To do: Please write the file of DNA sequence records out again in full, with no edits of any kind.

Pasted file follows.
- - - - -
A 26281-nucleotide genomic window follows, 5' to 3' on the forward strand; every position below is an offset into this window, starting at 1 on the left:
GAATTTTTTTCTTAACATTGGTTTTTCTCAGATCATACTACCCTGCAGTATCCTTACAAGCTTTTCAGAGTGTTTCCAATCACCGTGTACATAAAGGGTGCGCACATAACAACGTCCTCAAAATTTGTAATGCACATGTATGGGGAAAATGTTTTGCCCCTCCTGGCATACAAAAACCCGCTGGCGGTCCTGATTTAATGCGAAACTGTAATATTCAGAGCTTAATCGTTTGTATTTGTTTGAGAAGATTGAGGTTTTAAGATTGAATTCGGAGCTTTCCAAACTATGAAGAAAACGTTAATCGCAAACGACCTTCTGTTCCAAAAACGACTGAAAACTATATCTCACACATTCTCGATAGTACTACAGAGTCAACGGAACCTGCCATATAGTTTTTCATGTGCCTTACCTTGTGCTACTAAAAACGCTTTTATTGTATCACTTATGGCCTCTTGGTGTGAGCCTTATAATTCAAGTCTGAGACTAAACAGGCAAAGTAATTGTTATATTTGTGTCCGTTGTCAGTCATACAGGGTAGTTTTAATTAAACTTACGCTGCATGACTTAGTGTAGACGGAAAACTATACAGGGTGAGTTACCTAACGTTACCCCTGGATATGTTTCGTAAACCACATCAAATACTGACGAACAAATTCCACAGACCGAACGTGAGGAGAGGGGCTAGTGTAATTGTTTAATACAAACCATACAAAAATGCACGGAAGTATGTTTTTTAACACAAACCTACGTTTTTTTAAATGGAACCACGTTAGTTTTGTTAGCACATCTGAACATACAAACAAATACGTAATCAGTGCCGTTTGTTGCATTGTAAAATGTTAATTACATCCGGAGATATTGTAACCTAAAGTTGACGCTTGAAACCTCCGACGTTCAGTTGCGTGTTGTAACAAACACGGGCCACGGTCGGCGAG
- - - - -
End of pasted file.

A 26281-nucleotide genomic window follows, 5' to 3' on the forward strand; every position below is an offset into this window, starting at 1 on the left:
GAATTTTTTTCTTAACATTGGTTTTTCTCAGATCATACTACCCTGCAGTATCCTTACAAGCTTTTCAGAGTGTTTCCAATCACCGTGTACATAAAGGGTGCGCACATAACAACGTCCTCAAAATTTGTAATGCACATGTATGGGGAAAATGTTTTGCCCCTCCTGGCATACAAAAACCCGCTGGCGGTCCTGATTTAATGCGAAACTGTAATATTCAGAGCTTAATCGTTTGTATTTGTTTGAGAAGATTGAGGTTTTAAGATTGAATTCGGAGCTTTCCAAACTATGAAGAAAACGTTAATCGCAAACGACCTTCTGTTCCAAAAACGACTGAAAACTATATCTCACACATTCTCGATAGTACTACAGAGTCAACGGAACCTGCCATATAGTTTTTCATGTGCCTTACCTTGTGCTACTAAAAACGCTTTTATTGTATCACTTATGGCCTCTTGGTGTGAGCCTTATAATTCAAGTCTGAGACTAAACAGGCAAAGTAATTGTTATATTTGTGTCCGTTGTCAGTCATACAGGGTAGTTTTAATTAAACTTACGCTGCATGACTTAGTGTAGACGGAAAACTATACAGGGTGAGTTACCTAACGTTACCCCTGGATATGTTTCGTAAACCACATCAAATACTGACGAACAAATTCCACAGACCGAACGTGAGGAGAGGGGCTAGTGTAATTGTTTAATACAAACCATACAAAAATGCACGGAAGTATGTTTTTTAACACAAACCTACGTTTTTTTAAATGGAACCACGTTAGTTTTGTTAGCACATCTGAACATACAAACAAATACGTAATCAGTGCCGTTTGTTGCATTGTAAAATGTTAATTACATCCGGAGATATTGTAACCTAAAGTTGACGCTTGAAACCTCCGACGTTCAGTTGCGTGTTGTAACAAACACGGGCCACGGTCGGCGAG